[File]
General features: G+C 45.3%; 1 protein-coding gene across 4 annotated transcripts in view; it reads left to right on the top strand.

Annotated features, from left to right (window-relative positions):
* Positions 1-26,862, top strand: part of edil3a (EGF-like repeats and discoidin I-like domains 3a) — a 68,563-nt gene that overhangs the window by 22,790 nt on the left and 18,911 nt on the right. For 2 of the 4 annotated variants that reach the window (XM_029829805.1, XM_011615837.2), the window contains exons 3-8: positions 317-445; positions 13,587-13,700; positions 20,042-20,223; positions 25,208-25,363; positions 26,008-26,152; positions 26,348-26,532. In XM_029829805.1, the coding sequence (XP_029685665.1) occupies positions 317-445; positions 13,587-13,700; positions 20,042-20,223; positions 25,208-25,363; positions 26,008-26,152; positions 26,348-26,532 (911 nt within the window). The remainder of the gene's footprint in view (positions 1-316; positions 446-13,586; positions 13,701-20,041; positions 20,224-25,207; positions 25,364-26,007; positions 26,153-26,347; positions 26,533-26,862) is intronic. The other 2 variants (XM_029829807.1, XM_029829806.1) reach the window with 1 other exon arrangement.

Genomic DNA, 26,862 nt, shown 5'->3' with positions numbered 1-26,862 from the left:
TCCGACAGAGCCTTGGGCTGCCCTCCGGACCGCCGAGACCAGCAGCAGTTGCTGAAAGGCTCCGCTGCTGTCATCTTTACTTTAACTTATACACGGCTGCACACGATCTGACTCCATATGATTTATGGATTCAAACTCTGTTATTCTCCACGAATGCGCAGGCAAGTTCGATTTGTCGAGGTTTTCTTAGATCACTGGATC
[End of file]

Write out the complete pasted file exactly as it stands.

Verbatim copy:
General features: G+C 45.3%; 1 protein-coding gene across 4 annotated transcripts in view; it reads left to right on the top strand.

Annotated features, from left to right (window-relative positions):
* Positions 1-26,862, top strand: part of edil3a (EGF-like repeats and discoidin I-like domains 3a) — a 68,563-nt gene that overhangs the window by 22,790 nt on the left and 18,911 nt on the right. For 2 of the 4 annotated variants that reach the window (XM_029829805.1, XM_011615837.2), the window contains exons 3-8: positions 317-445; positions 13,587-13,700; positions 20,042-20,223; positions 25,208-25,363; positions 26,008-26,152; positions 26,348-26,532. In XM_029829805.1, the coding sequence (XP_029685665.1) occupies positions 317-445; positions 13,587-13,700; positions 20,042-20,223; positions 25,208-25,363; positions 26,008-26,152; positions 26,348-26,532 (911 nt within the window). The remainder of the gene's footprint in view (positions 1-316; positions 446-13,586; positions 13,701-20,041; positions 20,224-25,207; positions 25,364-26,007; positions 26,153-26,347; positions 26,533-26,862) is intronic. The other 2 variants (XM_029829807.1, XM_029829806.1) reach the window with 1 other exon arrangement.

Genomic DNA, 26,862 nt, shown 5'->3' with positions numbered 1-26,862 from the left:
TCCGACAGAGCCTTGGGCTGCCCTCCGGACCGCCGAGACCAGCAGCAGTTGCTGAAAGGCTCCGCTGCTGTCATCTTTACTTTAACTTATACACGGCTGCACACGATCTGACTCCATATGATTTATGGATTCAAACTCTGTTATTCTCCACGAATGCGCAGGCAAGTTCGATTTGTCGAGGTTTTCTTAGATCACTGGATC